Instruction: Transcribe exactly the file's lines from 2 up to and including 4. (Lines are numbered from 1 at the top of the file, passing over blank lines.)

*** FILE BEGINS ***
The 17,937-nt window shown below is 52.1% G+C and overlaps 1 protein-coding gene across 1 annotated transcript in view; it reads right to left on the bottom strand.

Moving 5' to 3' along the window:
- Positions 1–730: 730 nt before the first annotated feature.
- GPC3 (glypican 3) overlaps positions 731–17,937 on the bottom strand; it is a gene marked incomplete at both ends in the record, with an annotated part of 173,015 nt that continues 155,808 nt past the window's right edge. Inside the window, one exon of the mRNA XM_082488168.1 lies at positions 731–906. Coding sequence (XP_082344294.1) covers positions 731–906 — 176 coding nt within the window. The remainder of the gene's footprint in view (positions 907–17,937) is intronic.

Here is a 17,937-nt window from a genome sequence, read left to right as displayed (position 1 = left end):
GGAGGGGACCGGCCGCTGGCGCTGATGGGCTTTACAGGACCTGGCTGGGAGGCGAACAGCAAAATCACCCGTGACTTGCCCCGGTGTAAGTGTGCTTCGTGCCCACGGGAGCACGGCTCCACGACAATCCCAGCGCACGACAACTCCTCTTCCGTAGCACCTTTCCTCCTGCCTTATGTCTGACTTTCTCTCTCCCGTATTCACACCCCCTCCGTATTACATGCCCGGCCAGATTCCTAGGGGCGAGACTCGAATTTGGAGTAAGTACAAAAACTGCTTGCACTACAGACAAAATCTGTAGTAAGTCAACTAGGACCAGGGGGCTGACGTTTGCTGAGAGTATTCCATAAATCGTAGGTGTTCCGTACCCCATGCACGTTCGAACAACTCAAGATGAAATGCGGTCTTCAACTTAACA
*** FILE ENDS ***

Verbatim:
Moving 5' to 3' along the window:
- Positions 1–730: 730 nt before the first annotated feature.
- GPC3 (glypican 3) overlaps positions 731–17,937 on the bottom strand; it is a gene marked incomplete at both ends in the record, with an annotated part of 173,015 nt that continues 155,808 nt past the window's right edge. Inside the window, one exon of the mRNA XM_082488168.1 lies at positions 731–906. Coding sequence (XP_082344294.1) covers positions 731–906 — 176 coding nt within the window. The remainder of the gene's footprint in view (positions 907–17,937) is intronic.